21 February 2024

This guide provides lawyers representing families bereaved by deaths in police custody, prisons, immigration detention, and mental health settings with the legal expertise to raise the potential role of race and racism at inquests. It also provides foundational knowledge and strategy to coroners to ensure they satisfy their duty in fully investigating the circumstances in state custody deaths. 

Achieving Racial Justice at Inquests is a joint guide developed by human rights charities JUSTICE and INQUEST together with legal experts, academics, and bereaved families. 

As the deaths of Black and racialised people are some of the most violent, neglectful and contentious of all deaths in state custody, the question of whether racism contributed to the treatment of a loved one is invariably in the minds of Black and racialised families. Yet inquests rarely ever address race or racism. 

For bereaved families, inquests present key opportunities to find out how and why their loved one died. The failure to explore issues of race and racism not only stops families from learning the truth, but prevents potentially life-saving issues from being identified and addressed. 

This new guide equips lawyers and coroners with the tools to recognise, raise, evidence and investigate issues of race and racism. 

The continued failure of inquests to examine the potential role of race and racism in deaths in state custody puts lives at risk. This new guide aims to achieve truth, justice and accountability for bereaved families and prevent further people from dying in state custody.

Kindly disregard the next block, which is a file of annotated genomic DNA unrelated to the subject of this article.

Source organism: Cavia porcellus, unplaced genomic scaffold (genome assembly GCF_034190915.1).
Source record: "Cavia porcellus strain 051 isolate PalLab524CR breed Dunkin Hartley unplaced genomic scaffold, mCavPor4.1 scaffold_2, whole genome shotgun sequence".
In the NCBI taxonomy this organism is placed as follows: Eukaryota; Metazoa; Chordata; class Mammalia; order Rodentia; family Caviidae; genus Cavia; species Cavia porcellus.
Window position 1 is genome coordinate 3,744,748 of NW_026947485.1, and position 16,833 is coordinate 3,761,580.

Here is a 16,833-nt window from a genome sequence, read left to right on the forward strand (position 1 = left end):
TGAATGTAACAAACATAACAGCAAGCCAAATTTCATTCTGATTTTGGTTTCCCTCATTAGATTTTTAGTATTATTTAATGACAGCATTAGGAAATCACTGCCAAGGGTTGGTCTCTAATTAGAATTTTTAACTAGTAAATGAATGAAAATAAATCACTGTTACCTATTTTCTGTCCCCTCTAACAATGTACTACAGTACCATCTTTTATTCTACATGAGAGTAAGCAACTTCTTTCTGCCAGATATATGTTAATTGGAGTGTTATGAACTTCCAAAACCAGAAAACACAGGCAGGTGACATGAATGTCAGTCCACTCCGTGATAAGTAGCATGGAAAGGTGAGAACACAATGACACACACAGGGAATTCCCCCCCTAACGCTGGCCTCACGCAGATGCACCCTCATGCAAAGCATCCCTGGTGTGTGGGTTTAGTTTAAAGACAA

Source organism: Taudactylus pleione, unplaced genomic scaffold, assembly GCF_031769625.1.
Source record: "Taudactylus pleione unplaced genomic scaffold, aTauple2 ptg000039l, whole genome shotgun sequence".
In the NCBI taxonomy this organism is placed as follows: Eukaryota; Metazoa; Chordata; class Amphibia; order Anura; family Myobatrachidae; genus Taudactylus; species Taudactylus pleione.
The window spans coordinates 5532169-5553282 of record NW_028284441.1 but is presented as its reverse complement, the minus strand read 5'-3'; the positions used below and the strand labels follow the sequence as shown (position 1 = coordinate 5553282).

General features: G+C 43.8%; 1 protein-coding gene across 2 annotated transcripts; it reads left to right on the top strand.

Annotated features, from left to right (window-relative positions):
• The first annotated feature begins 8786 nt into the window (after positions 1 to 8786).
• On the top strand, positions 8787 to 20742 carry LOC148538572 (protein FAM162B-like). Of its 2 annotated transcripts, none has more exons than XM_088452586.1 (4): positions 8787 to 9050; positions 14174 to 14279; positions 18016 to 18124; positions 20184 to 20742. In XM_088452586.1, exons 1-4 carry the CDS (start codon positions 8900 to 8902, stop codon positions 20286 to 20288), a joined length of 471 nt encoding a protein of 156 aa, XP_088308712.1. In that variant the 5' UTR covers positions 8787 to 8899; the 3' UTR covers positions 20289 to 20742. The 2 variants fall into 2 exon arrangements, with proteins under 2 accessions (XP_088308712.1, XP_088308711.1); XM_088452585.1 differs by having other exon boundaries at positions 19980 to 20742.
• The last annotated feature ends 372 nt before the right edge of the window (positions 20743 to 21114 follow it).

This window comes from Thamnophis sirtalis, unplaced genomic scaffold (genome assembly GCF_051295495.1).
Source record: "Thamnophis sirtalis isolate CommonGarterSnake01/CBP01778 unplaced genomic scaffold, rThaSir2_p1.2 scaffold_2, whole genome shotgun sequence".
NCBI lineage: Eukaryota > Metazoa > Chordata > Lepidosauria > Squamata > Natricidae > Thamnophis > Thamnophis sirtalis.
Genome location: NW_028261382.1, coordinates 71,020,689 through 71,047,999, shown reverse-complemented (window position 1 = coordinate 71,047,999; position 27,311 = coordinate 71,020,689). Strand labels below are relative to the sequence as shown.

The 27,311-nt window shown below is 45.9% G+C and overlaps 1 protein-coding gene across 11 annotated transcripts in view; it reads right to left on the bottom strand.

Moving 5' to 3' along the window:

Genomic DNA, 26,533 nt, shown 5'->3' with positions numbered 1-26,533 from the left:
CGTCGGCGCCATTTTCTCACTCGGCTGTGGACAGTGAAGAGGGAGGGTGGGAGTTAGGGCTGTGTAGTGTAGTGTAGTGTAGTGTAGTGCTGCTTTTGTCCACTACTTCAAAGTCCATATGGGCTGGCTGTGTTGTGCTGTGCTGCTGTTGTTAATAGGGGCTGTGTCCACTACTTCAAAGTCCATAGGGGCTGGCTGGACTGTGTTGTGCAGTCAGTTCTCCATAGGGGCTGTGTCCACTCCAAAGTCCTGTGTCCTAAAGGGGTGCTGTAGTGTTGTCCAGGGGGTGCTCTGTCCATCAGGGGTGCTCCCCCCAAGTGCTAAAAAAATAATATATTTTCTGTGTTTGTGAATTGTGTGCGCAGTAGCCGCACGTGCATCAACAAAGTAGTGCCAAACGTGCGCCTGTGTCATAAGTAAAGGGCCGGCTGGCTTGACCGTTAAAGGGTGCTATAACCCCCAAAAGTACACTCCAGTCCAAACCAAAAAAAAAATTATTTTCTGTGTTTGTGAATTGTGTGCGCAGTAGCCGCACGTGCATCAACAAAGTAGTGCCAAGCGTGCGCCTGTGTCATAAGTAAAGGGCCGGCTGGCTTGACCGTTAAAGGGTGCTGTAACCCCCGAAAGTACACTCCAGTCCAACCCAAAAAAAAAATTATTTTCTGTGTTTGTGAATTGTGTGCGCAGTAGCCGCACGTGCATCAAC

Professor Leslie Thomas KC, leading expert on inquests and public inquiries, says: 

“Ensuring accountability and justice in cases of deaths in state custody is paramount. Yet, too often, inquests overlook the critical factor of race, particularly when Black and racialised individuals are involved. By ignoring or sidestepping this issue, they neglect to confront the systemic racism embedded in policies and practices that endanger lives.

“This guide will ensure race is no longer the elephant in the room in these investigations. Publicly acknowledging and investigating issues of racism are necessary first steps towards achieving justice and preventing further harm.”

Fiona Rutherford, Chief Executive of JUSTICE, says:

“Inquests are key to achieving justice, learning lessons, and repairing trust when someone dies in state custody, whatever their skin colour. Yet failures to investigate the potential role race and racism plays are blocking this search for truth.  

“Lawyers and coroners can change this; given the tools and confidence, they have a vital role to play in helping to uncover the truth, achieve racial justice, and save future lives.”

Deborah Coles, Executive Director of INQUEST, says:

“The evidence of racial inequality in state institutions is glaring and undeniable. INQUEST’s casework shows the deaths of Black and racialised people are some of the most violent, contentious, and neglectful of all deaths in state custody.

“Despite this, inquests and post death investigations continually fail to investigate the potential role of racism, rendering racism invisible in the official narratives. This precludes the possibility of accountability and change – and most significantly – the prevention of future deaths.

“This guide is a step towards addressing this by arming professionals with the skills, strategy, and knowledge to challenge these issues.”

His Honor Judge Mark Lucraft KC, Chief Coroner of England & Wales from 2016-2020:

“This important guide equips practitioners and coroners to recognise, raise and investigate issues of race or racism when they arise, sensitively and without reticence. It is an invaluable resource, not only for promoting racial justice, but for improving fact finding, increasing racial awareness, and providing better representation to families.”